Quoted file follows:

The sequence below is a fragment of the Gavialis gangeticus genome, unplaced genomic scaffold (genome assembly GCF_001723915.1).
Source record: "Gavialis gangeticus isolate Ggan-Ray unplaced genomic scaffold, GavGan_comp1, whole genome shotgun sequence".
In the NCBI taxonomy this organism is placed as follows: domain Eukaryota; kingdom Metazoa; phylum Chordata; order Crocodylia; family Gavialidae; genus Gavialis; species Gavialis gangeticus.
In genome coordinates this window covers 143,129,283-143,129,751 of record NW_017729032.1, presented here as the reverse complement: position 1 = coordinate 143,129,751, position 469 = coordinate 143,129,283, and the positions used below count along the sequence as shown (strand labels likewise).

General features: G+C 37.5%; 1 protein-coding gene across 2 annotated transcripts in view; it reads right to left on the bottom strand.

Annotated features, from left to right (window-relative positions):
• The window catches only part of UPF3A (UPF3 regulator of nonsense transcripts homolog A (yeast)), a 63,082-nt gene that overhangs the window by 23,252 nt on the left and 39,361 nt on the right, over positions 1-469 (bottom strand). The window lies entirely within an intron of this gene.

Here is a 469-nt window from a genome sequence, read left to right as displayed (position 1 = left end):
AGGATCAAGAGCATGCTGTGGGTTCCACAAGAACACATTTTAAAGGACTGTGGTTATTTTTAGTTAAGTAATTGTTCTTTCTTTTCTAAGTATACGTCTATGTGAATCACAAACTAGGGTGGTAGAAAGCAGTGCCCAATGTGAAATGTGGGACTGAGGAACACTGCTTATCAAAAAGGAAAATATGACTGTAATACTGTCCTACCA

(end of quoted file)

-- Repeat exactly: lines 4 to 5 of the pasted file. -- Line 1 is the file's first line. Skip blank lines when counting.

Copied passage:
In genome coordinates this window covers 143,129,283-143,129,751 of record NW_017729032.1, presented here as the reverse complement: position 1 = coordinate 143,129,751, position 469 = coordinate 143,129,283, and the positions used below count along the sequence as shown (strand labels likewise).

General features: G+C 37.5%; 1 protein-coding gene across 2 annotated transcripts in view; it reads right to left on the bottom strand.